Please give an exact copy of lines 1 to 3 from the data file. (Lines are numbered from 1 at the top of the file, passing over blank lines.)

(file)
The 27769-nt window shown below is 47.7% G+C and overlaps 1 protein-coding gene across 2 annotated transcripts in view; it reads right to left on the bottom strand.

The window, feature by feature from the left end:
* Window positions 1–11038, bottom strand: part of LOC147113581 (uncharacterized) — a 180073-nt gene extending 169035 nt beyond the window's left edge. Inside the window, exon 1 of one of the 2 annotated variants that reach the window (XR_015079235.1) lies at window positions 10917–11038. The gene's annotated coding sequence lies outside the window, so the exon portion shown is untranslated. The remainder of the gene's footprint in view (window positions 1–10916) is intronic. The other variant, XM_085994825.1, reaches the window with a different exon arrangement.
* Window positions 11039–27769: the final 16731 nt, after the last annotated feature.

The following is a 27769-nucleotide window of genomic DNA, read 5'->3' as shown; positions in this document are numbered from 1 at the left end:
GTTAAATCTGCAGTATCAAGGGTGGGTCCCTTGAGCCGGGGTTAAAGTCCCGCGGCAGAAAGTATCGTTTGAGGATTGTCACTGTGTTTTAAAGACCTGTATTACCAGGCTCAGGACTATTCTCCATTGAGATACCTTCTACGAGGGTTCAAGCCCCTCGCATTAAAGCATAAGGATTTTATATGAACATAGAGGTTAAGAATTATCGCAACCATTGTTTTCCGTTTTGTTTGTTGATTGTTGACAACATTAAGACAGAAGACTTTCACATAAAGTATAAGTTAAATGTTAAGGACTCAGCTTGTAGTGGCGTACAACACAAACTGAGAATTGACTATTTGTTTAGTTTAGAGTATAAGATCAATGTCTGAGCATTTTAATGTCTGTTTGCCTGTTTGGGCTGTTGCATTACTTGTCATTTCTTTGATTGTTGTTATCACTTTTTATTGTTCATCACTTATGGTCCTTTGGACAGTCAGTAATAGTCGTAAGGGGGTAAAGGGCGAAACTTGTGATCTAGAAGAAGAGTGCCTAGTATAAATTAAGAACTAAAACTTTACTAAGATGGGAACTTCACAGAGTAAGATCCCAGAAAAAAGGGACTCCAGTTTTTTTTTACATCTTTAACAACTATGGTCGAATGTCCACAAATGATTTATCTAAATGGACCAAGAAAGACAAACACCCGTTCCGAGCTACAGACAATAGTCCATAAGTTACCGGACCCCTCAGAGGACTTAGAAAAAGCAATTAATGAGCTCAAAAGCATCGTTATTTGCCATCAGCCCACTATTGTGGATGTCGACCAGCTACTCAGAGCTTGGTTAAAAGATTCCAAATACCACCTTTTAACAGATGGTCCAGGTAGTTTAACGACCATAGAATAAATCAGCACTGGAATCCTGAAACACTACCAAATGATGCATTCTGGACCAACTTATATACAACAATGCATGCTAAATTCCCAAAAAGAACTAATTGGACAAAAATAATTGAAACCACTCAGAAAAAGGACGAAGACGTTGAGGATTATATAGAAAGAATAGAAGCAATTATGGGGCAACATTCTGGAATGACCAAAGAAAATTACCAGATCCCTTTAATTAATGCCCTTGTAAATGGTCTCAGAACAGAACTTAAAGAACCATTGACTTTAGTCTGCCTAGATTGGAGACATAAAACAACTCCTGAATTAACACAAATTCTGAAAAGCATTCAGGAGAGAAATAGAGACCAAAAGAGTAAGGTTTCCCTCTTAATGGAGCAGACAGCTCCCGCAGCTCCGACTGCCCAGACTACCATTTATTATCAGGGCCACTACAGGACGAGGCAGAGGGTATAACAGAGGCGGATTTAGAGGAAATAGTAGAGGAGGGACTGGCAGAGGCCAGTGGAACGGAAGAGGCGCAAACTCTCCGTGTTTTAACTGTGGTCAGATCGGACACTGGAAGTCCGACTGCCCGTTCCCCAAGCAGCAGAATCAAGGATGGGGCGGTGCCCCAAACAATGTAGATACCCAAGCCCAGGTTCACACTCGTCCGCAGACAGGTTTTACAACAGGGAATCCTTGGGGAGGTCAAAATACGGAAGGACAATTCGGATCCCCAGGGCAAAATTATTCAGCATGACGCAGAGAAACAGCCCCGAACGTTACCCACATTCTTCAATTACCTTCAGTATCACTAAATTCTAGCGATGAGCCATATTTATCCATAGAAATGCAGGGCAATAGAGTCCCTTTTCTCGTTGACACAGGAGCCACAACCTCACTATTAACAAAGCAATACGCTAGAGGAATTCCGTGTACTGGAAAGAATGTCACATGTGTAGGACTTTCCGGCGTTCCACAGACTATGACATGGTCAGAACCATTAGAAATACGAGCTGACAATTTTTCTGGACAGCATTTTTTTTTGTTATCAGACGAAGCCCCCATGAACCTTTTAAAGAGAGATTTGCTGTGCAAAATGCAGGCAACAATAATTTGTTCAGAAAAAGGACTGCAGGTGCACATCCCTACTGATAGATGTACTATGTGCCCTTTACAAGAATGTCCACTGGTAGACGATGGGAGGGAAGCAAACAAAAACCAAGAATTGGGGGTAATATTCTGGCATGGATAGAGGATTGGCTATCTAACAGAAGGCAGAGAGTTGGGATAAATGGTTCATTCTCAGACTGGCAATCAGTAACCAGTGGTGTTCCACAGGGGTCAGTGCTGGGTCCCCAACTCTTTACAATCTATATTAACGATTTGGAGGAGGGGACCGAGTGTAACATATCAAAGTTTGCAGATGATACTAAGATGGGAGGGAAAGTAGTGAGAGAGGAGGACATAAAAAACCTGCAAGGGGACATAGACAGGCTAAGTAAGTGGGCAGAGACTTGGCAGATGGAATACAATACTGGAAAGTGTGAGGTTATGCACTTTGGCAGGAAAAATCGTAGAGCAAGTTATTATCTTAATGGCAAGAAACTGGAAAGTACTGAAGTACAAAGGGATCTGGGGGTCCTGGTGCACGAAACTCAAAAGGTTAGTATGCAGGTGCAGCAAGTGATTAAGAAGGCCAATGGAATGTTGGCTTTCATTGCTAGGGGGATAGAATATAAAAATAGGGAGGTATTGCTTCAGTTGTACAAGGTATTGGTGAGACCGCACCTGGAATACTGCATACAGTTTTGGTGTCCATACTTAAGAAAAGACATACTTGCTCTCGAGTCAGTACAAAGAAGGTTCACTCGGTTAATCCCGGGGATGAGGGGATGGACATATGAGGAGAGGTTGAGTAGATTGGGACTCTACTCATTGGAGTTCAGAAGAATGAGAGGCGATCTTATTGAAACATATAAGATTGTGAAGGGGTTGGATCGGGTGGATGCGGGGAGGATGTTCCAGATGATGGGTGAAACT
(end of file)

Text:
The 27769-nt window shown below is 47.7% G+C and overlaps 1 protein-coding gene across 2 annotated transcripts in view; it reads right to left on the bottom strand.

The window, feature by feature from the left end:
* Window positions 1–11038, bottom strand: part of LOC147113581 (uncharacterized) — a 180073-nt gene extending 169035 nt beyond the window's left edge. Inside the window, exon 1 of one of the 2 annotated variants that reach the window (XR_015079235.1) lies at window positions 10917–11038. The gene's annotated coding sequence lies outside the window, so the exon portion shown is untranslated. The remainder of the gene's footprint in view (window positions 1–10916) is intronic. The other variant, XM_085994825.1, reaches the window with a different exon arrangement.